What is it that makes humans human? As science and technology challenge the boundaries between life and non-life, between organic and inorganic, this ancient question is more timely than ever. Acclaimed object-oriented philosopher Timothy Morton invites us to consider this philosophical issue as eminently political. In our relationship with nonhumans, we decide the fate of our humanity. Becoming human, claims Morton, actually means creating a network of kindness and solidarity with nonhuman beings, in the name of a broader understanding of reality that both includes and overcomes the notion of species. Negotiating the politics of humanity is the first crucial step in reclaiming the upper scales of ecological coexistence and resisting corporations like Monsanto and the technophilic billionaires who would rob us of our kinship with people beyond our species.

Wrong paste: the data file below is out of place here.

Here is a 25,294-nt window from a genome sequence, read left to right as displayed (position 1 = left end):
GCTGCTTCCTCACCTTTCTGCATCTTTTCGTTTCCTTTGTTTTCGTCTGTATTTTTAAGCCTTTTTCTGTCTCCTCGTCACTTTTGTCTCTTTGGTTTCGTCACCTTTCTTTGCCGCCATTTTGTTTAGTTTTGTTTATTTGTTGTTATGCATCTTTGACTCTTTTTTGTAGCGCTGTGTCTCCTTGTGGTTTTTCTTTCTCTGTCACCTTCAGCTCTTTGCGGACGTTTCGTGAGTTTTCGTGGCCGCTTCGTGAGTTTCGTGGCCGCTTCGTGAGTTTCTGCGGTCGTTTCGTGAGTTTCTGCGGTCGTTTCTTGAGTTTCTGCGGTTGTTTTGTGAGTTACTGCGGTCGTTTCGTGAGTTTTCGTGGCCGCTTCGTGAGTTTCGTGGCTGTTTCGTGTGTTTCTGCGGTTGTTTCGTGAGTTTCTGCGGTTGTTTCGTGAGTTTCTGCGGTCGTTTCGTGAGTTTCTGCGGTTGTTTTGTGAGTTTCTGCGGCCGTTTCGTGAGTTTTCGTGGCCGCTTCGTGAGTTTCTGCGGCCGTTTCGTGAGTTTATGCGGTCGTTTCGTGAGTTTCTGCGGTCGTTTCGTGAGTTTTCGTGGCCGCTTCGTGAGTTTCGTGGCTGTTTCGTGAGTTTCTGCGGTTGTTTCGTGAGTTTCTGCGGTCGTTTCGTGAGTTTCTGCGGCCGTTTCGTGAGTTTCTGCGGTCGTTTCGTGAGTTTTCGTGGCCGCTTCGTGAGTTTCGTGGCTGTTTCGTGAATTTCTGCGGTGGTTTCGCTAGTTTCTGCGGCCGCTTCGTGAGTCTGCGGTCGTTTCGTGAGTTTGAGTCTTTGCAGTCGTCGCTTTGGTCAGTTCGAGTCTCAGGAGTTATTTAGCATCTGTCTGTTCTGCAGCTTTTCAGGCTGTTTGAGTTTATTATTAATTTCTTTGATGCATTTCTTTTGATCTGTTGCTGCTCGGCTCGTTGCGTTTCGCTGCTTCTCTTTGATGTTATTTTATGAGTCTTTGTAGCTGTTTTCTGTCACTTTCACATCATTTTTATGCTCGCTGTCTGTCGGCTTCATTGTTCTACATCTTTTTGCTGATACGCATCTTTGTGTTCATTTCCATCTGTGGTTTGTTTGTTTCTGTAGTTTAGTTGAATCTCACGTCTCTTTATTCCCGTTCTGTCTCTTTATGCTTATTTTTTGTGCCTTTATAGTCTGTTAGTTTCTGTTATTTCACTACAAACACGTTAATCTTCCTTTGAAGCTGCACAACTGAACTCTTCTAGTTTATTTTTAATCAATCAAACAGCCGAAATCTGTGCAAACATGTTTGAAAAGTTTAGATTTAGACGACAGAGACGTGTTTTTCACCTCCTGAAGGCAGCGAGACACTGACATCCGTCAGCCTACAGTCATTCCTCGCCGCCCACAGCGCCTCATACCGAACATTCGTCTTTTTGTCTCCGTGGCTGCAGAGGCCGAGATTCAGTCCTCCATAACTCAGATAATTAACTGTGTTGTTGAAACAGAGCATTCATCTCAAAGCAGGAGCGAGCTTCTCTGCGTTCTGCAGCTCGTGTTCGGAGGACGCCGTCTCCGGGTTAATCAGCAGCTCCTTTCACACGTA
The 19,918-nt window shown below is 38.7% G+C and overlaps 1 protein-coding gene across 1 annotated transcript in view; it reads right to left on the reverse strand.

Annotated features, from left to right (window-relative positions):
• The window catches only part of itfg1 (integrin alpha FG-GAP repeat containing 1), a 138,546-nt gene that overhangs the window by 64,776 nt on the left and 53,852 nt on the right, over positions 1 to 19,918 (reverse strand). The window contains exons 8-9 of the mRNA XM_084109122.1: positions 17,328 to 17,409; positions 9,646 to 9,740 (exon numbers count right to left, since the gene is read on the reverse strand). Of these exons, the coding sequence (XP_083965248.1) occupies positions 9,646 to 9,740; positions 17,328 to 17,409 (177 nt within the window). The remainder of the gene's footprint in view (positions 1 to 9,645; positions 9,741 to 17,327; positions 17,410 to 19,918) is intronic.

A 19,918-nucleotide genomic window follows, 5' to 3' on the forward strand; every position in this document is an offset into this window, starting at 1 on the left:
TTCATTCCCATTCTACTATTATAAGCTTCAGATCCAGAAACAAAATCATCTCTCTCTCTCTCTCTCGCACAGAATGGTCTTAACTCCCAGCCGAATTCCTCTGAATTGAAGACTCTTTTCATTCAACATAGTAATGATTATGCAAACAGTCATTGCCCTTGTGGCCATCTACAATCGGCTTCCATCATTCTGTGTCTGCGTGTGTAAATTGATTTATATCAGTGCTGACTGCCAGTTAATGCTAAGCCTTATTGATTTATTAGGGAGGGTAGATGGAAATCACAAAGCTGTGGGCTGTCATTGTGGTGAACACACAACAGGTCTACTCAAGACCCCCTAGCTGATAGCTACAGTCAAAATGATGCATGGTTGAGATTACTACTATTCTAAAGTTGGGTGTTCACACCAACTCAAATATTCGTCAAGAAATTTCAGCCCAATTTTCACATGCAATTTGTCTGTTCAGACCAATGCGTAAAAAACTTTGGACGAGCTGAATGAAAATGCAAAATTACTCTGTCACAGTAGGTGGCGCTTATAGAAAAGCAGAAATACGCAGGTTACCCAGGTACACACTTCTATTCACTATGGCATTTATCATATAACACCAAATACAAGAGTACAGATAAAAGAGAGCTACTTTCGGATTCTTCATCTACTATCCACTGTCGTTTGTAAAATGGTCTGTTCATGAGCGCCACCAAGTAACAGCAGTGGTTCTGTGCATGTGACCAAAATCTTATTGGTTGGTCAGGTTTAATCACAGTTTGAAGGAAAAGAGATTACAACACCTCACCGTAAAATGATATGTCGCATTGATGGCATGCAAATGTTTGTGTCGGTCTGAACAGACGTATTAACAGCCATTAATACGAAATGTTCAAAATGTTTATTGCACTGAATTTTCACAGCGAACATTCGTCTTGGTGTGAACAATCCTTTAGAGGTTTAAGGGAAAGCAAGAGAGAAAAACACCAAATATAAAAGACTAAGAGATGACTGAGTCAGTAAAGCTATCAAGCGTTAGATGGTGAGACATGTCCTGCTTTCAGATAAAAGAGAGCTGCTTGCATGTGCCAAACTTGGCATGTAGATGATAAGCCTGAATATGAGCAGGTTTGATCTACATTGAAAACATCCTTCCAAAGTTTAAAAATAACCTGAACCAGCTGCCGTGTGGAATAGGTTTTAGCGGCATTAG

“I have been reading Timothy Morton’s books for a while and I like them a lot.”
“A great work of cognitive mapping, both exciting and useful.”
“His book exemplifies the ‘serious’ humanities scholarship he makes a plea for. My head’s still spinning.”
“Sassy, brilliant, a genuine engagement with and of thought, this work tunes us to a thrilling, endorphinating way of thinking: my drug of choice.”
“Timothy Morton is a master of philosophical enigma. In Dark Ecology, he treats us to an obscure ecognosis, the essentially unsolvable riddle of ecological being. Prepare to be endarkened!”
“Considered by many to be among the top philosophers in the world, especially among those tackling issues related to human effects on our environment, Morton herein provides an important, spirited, and sometimes frenetic analysis of the foundational assumptions of Marxism and other -isms with regard to nature and culture.”
“A very good introduction to what Theory (capital T) might have to say about climate change and species die-off.”